Louisiana Law Preventing Immigrant Marriages

 

Credit:kyonntra

(ESPAÑOL) In Louisiana, a little-noticed new state law has effectively made immigrant marriages illegal.

Undocumented workers and even terrorists had newly discovered they could exploit Louisiana’s marriage laws to gain citizenship, legislators claimed, leading to a supposed epidemic of “marriage fraud.”

The response? Make it more difficult for immigrants to get married.

So, as of this year, any foreign-born person wanting to get married in Louisiana must produce both an unexpired visa (even though a federal court has ruled that marriage licenses cannot be denied based on immigration status), as well as, somewhat inexplicably, a birth certificate.

No birth certificate, no marriage, no excuses.

The law has indeed placed marriage off-limits to immigrants in the country illegally, as intended. But it’s hurt plenty of legal immigrants, too. Louisiana is home to thousands of refugees, predominantly Vietnamese and Laotians who received asylum in the 1970s and 1980s after fleeing war and communism in their homelands.

The law received little attention when it went into effect in January. Which means people such as Out Xanamane often learn about it only when they get turned away at the courthouse.

Xanamane was born in a village near Savannakhet, Laos, in 1975, the year the country fell to communism. Born at home, he never received a birth certificate.

Xanamane’s family arrived in Louisiana in 1986, after spending time in refugee camps in Thailand and the Philippines. He has lived in the United States ever since and is now a U.S. permanent resident in the process of applying for citizenship.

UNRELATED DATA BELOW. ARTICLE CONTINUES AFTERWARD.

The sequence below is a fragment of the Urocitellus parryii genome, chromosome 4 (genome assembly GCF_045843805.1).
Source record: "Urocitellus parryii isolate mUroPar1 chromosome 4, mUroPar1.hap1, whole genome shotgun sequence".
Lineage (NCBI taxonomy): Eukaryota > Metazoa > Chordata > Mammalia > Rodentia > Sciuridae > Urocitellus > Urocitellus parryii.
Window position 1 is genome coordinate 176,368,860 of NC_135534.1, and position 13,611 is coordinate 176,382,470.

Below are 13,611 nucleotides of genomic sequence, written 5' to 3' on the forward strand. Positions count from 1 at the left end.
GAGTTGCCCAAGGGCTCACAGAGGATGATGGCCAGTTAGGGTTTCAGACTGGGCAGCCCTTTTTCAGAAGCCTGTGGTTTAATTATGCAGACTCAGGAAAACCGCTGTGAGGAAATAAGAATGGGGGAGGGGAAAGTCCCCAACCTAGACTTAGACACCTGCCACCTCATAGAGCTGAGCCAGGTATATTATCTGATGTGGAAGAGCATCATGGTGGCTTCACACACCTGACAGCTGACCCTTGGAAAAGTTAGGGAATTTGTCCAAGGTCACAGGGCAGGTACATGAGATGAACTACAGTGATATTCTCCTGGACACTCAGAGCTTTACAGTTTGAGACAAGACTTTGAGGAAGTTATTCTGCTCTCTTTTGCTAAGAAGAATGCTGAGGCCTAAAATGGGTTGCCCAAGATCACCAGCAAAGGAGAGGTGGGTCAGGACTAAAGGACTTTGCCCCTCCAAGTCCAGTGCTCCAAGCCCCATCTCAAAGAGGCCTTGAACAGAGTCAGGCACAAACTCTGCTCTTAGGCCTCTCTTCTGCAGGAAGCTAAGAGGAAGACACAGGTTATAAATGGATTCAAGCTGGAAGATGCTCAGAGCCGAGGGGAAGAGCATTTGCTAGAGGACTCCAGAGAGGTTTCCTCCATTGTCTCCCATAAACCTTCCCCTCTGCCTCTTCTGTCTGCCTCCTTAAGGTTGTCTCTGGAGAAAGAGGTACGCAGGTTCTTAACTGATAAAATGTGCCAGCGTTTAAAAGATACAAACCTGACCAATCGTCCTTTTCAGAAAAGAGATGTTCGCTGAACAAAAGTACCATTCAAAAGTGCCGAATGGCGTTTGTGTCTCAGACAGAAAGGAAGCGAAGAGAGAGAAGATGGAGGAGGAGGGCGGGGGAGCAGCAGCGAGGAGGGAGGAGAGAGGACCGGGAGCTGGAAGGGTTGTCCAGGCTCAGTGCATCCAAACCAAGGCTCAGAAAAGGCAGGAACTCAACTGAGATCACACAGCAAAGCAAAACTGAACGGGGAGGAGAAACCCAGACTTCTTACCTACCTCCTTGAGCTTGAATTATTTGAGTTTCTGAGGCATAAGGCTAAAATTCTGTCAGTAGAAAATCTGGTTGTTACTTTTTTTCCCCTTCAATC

It wasn’t until he got sick this summer that his lack of birth certificate was ever an issue.

In July, he was diagnosed with liver cancer, the same illness that claimed his brother’s life two years ago. Xanamane and his significant other, U.S.-born citizen Marilyn Cheng, were married in a Buddhist temple in 1997. They have called each other “husband” and “wife” for two decades, have four children and assumed they probably had a common-law marriage at the very least.

They didn’t; Louisiana doesn’t recognize common-law marriage.

Out of options, and with Xanamane’s access to medical care hanging in the balance, the couple opted for a last-minute destination wedding in a more enlightened state: Alabama.

It’s not clear whether the champions of the Louisiana law intended to make marriage less accessible to people like Xanamane, or if they’re merely indifferent to an unintended consequence of their anti-immigrant reflexes. All we know is that they claim to be a voice for “traditional families” — a category that, in 2016, apparently no longer includes immigrants.